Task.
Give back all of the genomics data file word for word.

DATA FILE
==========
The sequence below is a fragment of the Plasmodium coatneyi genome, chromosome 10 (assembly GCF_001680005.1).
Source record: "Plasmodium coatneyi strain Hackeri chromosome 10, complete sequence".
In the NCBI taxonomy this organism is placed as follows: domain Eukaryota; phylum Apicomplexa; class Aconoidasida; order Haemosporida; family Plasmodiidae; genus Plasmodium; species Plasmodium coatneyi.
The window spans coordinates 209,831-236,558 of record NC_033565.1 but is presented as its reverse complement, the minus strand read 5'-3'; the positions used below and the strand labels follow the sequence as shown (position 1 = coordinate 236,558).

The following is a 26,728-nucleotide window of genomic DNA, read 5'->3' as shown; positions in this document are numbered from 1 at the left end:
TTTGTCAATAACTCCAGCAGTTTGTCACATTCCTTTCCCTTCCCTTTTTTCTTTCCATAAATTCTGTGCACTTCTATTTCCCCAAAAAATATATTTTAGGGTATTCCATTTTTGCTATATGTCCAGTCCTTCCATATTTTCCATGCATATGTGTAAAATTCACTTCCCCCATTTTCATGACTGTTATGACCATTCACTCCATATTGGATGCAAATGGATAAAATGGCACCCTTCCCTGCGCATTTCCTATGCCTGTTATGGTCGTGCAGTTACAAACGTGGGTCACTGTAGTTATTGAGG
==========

The sequence below is a fragment of the Plasmodium coatneyi genome, chromosome 10 (assembly GCF_001680005.1).
Source record: "Plasmodium coatneyi strain Hackeri chromosome 10, complete sequence".
In the NCBI taxonomy this organism is placed as follows: domain Eukaryota; phylum Apicomplexa; class Aconoidasida; order Haemosporida; family Plasmodiidae; genus Plasmodium; species Plasmodium coatneyi.
The window spans coordinates 209,831-236,558 of record NC_033565.1 but is presented as its reverse complement, the minus strand read 5'-3'; the positions used below and the strand labels follow the sequence as shown (position 1 = coordinate 236,558).

The following is a 26,728-nucleotide window of genomic DNA, read 5'->3' as shown; positions in this document are numbered from 1 at the left end:
TTTGTCAATAACTCCAGCAGTTTGTCACATTCCTTTCCCTTCCCTTTTTTCTTTCCATAAATTCTGTGCACTTCTATTTCCCCAAAAAATATATTTTAGGGTATTCCATTTTTGCTATATGTCCAGTCCTTCCATATTTTCCATGCATATGTGTAAAATTCACTTCCCCCATTTTCATGACTGTTATGACCATTCACTCCATATTGGATGCAAATGGATAAAATGGCACCCTTCCCTGCGCATTTCCTATGCCTGTTATGGTCGTGCAGTTACAAACGTGGGTCACTGTAGTTATTGAGG